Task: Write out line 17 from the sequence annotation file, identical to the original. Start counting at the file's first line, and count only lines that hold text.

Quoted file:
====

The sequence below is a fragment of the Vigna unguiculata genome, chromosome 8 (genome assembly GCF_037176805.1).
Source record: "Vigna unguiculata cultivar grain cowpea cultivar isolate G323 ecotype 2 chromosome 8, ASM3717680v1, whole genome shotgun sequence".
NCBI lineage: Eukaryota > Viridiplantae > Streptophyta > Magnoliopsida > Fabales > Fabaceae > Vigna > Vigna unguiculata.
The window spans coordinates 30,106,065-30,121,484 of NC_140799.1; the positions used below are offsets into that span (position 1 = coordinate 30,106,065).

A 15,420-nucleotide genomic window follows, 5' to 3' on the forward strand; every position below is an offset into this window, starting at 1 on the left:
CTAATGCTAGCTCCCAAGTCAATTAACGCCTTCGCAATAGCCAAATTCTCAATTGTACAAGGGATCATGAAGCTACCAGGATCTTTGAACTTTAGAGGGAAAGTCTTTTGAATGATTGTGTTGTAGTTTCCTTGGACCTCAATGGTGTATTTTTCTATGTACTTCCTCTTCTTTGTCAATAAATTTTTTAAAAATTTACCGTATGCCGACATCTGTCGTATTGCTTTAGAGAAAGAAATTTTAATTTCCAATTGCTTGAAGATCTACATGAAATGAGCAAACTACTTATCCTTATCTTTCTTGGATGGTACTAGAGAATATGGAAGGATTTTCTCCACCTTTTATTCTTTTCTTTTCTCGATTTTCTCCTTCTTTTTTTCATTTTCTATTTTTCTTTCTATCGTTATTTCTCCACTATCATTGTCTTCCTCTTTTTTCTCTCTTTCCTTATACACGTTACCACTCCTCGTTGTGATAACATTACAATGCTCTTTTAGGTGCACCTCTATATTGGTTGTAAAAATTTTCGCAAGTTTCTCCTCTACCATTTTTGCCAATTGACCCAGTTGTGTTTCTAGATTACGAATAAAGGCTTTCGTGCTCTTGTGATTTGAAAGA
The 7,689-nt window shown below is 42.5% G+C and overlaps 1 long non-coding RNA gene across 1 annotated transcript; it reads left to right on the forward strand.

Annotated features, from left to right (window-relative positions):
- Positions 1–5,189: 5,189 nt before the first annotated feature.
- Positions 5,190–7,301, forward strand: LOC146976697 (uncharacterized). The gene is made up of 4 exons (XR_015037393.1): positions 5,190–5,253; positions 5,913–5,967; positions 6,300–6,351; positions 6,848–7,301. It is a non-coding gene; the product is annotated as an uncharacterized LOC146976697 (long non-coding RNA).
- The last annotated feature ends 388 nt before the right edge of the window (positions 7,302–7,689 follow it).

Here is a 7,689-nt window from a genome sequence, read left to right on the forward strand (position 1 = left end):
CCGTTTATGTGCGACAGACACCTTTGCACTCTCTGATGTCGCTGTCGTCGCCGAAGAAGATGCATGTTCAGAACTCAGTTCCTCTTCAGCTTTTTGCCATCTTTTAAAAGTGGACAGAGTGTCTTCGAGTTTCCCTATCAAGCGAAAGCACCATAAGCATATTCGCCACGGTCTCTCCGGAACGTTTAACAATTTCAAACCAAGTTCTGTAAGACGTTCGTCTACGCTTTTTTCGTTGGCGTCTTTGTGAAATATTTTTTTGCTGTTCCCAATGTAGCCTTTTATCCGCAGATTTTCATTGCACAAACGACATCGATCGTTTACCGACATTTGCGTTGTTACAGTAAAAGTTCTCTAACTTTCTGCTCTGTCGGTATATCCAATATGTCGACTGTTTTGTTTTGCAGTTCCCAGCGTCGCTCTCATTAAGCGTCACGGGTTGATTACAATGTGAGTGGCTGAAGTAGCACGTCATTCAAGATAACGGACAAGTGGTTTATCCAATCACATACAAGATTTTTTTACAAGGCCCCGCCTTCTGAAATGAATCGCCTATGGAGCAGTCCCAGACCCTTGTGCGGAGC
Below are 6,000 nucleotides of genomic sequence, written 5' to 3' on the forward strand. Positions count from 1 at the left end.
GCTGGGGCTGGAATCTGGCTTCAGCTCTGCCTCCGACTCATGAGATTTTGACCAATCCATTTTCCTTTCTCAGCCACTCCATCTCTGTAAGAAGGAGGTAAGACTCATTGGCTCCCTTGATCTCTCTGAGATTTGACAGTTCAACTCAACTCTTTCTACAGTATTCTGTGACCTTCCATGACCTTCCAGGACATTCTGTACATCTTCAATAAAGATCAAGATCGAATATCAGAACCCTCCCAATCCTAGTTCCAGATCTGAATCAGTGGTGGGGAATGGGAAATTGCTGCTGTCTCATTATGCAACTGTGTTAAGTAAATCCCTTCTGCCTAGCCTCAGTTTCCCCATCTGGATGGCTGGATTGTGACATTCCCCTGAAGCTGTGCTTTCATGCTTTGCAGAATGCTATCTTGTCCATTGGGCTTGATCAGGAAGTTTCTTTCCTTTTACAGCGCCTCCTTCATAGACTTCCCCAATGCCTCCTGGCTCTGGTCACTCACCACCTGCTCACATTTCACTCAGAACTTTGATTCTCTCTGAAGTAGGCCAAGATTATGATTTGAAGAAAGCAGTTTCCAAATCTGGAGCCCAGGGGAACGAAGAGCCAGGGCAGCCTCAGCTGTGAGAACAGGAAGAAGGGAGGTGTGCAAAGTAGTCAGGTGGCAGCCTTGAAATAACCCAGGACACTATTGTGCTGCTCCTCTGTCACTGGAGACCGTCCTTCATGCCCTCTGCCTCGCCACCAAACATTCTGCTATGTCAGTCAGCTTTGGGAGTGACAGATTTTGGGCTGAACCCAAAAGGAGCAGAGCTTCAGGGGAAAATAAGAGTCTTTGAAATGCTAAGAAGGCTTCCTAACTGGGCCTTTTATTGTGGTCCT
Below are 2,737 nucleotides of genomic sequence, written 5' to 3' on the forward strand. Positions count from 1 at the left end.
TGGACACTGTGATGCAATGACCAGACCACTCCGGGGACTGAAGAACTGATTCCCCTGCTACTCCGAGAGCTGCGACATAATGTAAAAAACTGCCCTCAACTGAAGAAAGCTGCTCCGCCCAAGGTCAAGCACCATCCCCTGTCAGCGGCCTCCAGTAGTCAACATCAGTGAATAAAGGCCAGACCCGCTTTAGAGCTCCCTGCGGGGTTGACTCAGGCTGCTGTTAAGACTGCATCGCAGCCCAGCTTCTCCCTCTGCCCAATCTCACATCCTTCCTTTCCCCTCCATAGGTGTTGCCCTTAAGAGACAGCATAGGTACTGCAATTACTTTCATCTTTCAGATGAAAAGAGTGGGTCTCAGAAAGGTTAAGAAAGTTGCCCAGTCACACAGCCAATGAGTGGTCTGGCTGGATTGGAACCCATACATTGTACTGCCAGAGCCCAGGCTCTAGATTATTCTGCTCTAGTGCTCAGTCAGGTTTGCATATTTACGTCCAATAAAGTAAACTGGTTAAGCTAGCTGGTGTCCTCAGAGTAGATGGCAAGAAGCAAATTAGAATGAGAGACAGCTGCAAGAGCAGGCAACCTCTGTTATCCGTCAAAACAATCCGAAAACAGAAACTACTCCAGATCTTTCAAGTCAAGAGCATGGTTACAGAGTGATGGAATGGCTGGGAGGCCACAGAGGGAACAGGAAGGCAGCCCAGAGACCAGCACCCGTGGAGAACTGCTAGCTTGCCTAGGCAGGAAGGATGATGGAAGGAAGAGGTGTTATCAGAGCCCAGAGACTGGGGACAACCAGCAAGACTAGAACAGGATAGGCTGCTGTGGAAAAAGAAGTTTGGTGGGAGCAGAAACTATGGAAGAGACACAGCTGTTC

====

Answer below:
TGGACACTGTGATGCAATGACCAGACCACTCCGGGGACTGAAGAACTGATTCCCCTGCTACTCCGAGAGCTGCGACATAATGTAAAAAACTGCCCTCAACTGAAGAAAGCTGCTCCGCCCAAGGTCAAGCACCATCCCCTGTCAGCGGCCTCCAGTAGTCAACATCAGTGAATAAAGGCCAGACCCGCTTTAGAGCTCCCTGCGGGGTTGACTCAGGCTGCTGTTAAGACTGCATCGCAGCCCAGCTTCTCCCTCTGCCCAATCTCACATCCTTCCTTTCCCCTCCATAGGTGTTGCCCTTAAGAGACAGCATAGGTACTGCAATTACTTTCATCTTTCAGATGAAAAGAGTGGGTCTCAGAAAGGTTAAGAAAGTTGCCCAGTCACACAGCCAATGAGTGGTCTGGCTGGATTGGAACCCATACATTGTACTGCCAGAGCCCAGGCTCTAGATTATTCTGCTCTAGTGCTCAGTCAGGTTTGCATATTTACGTCCAATAAAGTAAACTGGTTAAGCTAGCTGGTGTCCTCAGAGTAGATGGCAAGAAGCAAATTAGAATGAGAGACAGCTGCAAGAGCAGGCAACCTCTGTTATCCGTCAAAACAATCCGAAAACAGAAACTACTCCAGATCTTTCAAGTCAAGAGCATGGTTACAGAGTGATGGAATGGCTGGGAGGCCACAGAGGGAACAGGAAGGCAGCCCAGAGACCAGCACCCGTGGAGAACTGCTAGCTTGCCTAGGCAGGAAGGATGATGGAAGGAAGAGGTGTTATCAGAGCCCAGAGACTGGGGACAACCAGCAAGACTAGAACAGGATAGGCTGCTGTGGAAAAAGAAGTTTGGTGGGAGCAGAAACTATGGAAGAGACACAGCTGTTC